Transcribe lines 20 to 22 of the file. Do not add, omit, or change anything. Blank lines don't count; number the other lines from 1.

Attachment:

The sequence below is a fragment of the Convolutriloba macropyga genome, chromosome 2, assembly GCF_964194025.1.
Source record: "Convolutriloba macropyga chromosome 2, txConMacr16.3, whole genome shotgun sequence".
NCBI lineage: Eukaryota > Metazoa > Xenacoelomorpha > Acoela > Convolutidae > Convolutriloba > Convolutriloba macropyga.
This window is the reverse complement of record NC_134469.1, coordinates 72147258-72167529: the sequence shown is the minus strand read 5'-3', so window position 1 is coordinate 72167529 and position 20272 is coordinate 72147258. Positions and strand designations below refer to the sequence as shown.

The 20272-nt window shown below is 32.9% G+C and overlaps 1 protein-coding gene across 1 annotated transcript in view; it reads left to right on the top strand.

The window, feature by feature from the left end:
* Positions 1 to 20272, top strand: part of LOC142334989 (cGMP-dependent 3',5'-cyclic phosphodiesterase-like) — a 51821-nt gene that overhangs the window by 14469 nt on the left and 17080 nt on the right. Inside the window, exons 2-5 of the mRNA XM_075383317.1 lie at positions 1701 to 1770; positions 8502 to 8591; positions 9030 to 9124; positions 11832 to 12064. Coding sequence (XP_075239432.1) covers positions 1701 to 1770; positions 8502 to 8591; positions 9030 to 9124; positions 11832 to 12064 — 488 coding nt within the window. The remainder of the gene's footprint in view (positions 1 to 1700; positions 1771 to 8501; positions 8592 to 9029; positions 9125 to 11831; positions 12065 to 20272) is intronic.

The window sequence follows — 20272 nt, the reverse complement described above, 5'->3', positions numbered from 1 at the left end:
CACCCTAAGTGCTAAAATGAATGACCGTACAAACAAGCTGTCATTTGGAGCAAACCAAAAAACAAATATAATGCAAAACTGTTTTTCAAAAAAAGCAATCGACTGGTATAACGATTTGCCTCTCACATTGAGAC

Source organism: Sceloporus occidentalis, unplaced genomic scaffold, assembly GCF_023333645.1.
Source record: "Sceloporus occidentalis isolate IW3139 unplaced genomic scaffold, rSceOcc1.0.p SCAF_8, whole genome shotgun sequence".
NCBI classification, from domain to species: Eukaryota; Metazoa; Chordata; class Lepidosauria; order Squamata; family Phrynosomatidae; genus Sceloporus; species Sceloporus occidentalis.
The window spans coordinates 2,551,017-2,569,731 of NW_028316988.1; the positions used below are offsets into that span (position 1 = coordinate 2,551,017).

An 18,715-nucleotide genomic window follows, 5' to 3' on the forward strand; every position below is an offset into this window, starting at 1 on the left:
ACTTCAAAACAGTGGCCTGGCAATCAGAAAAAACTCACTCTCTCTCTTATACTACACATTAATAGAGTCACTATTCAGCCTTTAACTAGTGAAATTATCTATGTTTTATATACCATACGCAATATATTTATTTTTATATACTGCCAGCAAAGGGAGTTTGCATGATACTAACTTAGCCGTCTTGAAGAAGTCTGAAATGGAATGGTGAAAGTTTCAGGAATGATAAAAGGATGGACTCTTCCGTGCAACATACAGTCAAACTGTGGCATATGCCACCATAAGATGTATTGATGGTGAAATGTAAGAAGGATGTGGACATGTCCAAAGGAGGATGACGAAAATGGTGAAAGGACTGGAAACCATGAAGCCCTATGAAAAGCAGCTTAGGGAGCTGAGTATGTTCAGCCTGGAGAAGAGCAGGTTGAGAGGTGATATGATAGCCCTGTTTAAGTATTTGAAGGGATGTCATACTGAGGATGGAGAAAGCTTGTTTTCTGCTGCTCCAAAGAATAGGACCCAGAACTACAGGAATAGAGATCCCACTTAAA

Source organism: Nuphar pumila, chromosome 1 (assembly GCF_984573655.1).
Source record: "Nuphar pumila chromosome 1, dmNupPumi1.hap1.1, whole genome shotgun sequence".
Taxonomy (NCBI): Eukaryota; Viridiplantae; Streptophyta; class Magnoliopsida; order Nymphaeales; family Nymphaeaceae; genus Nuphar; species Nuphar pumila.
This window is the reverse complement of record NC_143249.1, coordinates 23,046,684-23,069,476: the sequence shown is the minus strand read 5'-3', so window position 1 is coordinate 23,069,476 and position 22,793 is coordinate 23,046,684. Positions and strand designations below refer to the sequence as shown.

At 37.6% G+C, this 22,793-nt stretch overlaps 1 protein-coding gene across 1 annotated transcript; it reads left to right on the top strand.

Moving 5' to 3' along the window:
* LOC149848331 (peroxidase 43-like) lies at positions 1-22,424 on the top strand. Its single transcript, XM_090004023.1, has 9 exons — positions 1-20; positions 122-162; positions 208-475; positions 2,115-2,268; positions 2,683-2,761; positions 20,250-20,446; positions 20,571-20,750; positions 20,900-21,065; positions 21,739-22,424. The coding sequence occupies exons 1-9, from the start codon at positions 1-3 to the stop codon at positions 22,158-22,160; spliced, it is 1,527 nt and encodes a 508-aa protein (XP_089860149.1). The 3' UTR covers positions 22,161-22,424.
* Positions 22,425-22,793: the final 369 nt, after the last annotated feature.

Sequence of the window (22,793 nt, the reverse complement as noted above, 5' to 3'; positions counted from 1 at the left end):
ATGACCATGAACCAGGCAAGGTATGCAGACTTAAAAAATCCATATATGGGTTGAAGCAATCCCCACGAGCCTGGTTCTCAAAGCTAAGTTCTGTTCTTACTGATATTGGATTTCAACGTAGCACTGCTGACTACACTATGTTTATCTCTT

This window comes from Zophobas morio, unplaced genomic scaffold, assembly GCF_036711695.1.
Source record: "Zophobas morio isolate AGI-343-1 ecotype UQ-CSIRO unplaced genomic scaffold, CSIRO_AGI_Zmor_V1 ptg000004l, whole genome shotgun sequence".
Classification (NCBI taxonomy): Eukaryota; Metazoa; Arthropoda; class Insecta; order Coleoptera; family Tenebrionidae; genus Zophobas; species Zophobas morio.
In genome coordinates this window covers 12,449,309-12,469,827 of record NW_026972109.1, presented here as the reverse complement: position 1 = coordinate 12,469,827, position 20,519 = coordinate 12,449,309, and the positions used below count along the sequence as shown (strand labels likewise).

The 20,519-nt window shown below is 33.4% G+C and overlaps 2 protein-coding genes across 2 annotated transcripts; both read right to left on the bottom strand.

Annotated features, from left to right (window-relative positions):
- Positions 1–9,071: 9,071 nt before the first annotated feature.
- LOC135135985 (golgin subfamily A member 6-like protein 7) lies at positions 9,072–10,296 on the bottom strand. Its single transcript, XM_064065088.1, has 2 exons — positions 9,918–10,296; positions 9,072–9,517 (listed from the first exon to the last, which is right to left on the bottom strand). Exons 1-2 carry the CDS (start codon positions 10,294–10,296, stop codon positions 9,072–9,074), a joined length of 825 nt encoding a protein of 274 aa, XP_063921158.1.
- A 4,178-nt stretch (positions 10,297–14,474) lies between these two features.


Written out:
At 37.6% G+C, this 22,793-nt stretch overlaps 1 protein-coding gene across 1 annotated transcript; it reads left to right on the top strand.

Moving 5' to 3' along the window:
* LOC149848331 (peroxidase 43-like) lies at positions 1-22,424 on the top strand. Its single transcript, XM_090004023.1, has 9 exons — positions 1-20; positions 122-162; positions 208-475; positions 2,115-2,268; positions 2,683-2,761; positions 20,250-20,446; positions 20,571-20,750; positions 20,900-21,065; positions 21,739-22,424. The coding sequence occupies exons 1-9, from the start codon at positions 1-3 to the stop codon at positions 22,158-22,160; spliced, it is 1,527 nt and encodes a 508-aa protein (XP_089860149.1). The 3' UTR covers positions 22,161-22,424.